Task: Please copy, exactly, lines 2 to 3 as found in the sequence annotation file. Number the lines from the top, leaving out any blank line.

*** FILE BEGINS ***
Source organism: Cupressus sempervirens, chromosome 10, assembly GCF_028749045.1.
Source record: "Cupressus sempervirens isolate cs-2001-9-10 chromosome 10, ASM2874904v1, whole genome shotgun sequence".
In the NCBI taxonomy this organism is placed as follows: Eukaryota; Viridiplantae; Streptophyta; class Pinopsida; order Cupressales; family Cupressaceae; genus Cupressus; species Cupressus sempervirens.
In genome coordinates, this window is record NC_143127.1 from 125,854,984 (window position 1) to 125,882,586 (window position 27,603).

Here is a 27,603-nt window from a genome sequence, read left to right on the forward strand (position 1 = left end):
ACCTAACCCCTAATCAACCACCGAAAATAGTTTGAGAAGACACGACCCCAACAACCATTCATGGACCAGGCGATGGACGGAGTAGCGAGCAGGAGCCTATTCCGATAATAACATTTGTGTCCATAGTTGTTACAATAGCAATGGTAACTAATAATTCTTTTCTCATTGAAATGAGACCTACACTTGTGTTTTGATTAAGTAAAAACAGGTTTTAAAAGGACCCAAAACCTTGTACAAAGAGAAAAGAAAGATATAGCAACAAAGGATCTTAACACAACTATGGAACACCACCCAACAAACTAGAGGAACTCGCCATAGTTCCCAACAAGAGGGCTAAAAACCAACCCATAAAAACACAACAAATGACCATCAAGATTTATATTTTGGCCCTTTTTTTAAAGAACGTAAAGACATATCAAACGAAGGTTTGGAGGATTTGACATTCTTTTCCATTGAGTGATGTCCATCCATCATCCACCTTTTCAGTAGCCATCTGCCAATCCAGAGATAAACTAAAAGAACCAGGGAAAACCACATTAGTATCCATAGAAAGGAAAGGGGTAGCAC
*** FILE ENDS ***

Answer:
Source record: "Cupressus sempervirens isolate cs-2001-9-10 chromosome 10, ASM2874904v1, whole genome shotgun sequence".
In the NCBI taxonomy this organism is placed as follows: Eukaryota; Viridiplantae; Streptophyta; class Pinopsida; order Cupressales; family Cupressaceae; genus Cupressus; species Cupressus sempervirens.